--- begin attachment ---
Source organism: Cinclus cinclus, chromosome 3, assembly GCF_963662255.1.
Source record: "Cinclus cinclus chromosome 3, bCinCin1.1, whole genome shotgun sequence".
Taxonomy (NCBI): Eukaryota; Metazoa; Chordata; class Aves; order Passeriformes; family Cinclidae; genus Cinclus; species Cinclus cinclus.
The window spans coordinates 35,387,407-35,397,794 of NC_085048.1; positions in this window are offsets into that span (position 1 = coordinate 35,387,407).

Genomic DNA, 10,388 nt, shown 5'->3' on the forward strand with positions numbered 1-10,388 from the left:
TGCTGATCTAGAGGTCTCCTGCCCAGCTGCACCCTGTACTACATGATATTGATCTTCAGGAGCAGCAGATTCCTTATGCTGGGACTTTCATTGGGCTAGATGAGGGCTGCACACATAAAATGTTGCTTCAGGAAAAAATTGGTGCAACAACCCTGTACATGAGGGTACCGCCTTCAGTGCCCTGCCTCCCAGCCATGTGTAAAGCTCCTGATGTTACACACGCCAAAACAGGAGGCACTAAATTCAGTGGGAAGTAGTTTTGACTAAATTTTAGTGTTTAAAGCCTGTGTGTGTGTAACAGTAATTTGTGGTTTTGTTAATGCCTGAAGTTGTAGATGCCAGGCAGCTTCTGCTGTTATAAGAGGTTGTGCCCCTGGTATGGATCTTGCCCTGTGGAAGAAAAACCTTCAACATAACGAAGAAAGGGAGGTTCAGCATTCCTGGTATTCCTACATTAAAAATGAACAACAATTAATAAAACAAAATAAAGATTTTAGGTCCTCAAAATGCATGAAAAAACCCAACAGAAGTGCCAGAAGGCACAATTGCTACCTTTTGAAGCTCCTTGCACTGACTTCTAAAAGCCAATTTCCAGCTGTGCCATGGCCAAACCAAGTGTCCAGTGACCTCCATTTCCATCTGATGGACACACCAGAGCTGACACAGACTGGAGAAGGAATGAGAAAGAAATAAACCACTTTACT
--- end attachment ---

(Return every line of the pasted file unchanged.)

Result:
Source organism: Cinclus cinclus, chromosome 3, assembly GCF_963662255.1.
Source record: "Cinclus cinclus chromosome 3, bCinCin1.1, whole genome shotgun sequence".
Taxonomy (NCBI): Eukaryota; Metazoa; Chordata; class Aves; order Passeriformes; family Cinclidae; genus Cinclus; species Cinclus cinclus.
The window spans coordinates 35,387,407-35,397,794 of NC_085048.1; positions in this window are offsets into that span (position 1 = coordinate 35,387,407).

Genomic DNA, 10,388 nt, shown 5'->3' on the forward strand with positions numbered 1-10,388 from the left:
TGCTGATCTAGAGGTCTCCTGCCCAGCTGCACCCTGTACTACATGATATTGATCTTCAGGAGCAGCAGATTCCTTATGCTGGGACTTTCATTGGGCTAGATGAGGGCTGCACACATAAAATGTTGCTTCAGGAAAAAATTGGTGCAACAACCCTGTACATGAGGGTACCGCCTTCAGTGCCCTGCCTCCCAGCCATGTGTAAAGCTCCTGATGTTACACACGCCAAAACAGGAGGCACTAAATTCAGTGGGAAGTAGTTTTGACTAAATTTTAGTGTTTAAAGCCTGTGTGTGTGTAACAGTAATTTGTGGTTTTGTTAATGCCTGAAGTTGTAGATGCCAGGCAGCTTCTGCTGTTATAAGAGGTTGTGCCCCTGGTATGGATCTTGCCCTGTGGAAGAAAAACCTTCAACATAACGAAGAAAGGGAGGTTCAGCATTCCTGGTATTCCTACATTAAAAATGAACAACAATTAATAAAACAAAATAAAGATTTTAGGTCCTCAAAATGCATGAAAAAACCCAACAGAAGTGCCAGAAGGCACAATTGCTACCTTTTGAAGCTCCTTGCACTGACTTCTAAAAGCCAATTTCCAGCTGTGCCATGGCCAAACCAAGTGTCCAGTGACCTCCATTTCCATCTGATGGACACACCAGAGCTGACACAGACTGGAGAAGGAATGAGAAAGAAATAAACCACTTTACT